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This package lets application users specify one or more URLs to JSON files containing "application properties." After the files are read and deserialized, a programmer supplied callback is executed. The module provides the function: callback );

which reads the command line arguments looking for the string '--config'. The parameter following the config file is a file:, http: or https: URI. You can use multiple --config flags to specify multiple resources. Each resource will be read in order and combined into a single object that is passed to the callback.

I use this feature to separate hardware specific properties from application specific properties. I usually have hardware specific properties (like IP addresses and ports to listen on) in files on the filesystem while application specific properties (names of DB servers, application timeouts, etc.) in http resources on our internal net. This is useful if you're running the same application on several different machines.


The easiest way to install this package is to use npm:

    npm install node-props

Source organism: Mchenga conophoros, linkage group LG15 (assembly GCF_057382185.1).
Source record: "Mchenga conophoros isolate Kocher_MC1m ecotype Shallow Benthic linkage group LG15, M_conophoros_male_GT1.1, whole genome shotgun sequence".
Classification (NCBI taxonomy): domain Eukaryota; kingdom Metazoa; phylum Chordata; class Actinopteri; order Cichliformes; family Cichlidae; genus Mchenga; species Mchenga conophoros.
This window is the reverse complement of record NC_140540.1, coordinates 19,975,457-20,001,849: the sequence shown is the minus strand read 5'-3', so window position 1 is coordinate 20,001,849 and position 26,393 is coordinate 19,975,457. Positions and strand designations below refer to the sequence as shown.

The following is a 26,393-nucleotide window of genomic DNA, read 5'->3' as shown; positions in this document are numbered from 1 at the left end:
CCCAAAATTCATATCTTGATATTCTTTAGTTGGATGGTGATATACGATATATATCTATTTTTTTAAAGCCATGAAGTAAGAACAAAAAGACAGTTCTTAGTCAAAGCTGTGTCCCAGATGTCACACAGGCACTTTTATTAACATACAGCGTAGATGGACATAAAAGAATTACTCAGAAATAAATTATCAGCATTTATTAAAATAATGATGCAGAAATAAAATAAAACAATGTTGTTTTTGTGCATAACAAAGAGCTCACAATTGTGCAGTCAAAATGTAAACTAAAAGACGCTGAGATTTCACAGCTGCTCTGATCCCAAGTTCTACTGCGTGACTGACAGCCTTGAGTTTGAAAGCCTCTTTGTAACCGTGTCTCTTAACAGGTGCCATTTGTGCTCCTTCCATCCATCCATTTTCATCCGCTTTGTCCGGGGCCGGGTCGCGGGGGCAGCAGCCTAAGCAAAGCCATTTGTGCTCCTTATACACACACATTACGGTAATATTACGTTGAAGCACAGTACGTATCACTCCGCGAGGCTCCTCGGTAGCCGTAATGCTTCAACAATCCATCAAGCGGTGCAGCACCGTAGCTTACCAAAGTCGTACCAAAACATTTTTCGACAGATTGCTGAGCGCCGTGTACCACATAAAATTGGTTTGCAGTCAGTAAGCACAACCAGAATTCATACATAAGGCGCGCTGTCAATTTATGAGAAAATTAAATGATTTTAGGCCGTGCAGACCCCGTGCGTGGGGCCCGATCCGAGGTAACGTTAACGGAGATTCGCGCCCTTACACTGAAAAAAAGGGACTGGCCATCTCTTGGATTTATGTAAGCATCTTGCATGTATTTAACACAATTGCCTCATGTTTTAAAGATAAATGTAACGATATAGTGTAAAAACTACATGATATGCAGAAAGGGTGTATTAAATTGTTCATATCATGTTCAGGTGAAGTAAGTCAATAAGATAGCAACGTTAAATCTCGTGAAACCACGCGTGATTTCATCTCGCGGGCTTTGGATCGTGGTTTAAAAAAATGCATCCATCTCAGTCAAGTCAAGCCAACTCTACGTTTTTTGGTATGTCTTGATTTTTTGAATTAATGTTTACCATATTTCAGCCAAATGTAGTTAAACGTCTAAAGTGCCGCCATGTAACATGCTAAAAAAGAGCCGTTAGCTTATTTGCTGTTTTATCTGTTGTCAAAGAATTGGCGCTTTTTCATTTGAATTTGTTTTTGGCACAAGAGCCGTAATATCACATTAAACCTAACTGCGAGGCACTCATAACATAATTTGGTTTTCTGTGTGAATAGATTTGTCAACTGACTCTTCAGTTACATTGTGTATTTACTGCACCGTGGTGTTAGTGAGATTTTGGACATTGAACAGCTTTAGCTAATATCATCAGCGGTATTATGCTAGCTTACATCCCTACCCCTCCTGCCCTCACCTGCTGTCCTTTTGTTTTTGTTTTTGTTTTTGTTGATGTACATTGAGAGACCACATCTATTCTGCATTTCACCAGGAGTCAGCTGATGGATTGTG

If you want to check out the source, use the git command:

    git clone git://

Usage (for end users)

This package is intended to allow a node application user to do something like this:

    node application.js \
      --config file:///etc/application.json \

and then have the system will pull properties from both the local file and the remote server (, munge them together in the same object and start the main body of the application.

Usage (for developers)

To use the module, simply import the package can call the read() function. Ex:

    var props = require('node-props'); function ( properties ) {
      console.log( 'started this app with the following props:');
      console.log( JSON.stringify( properties ) );
    } );


There are expresso.js compatible tests in the test directory. Bonus points if you add to the test suite.


This package is released under a MIT license, the text of which may be found at .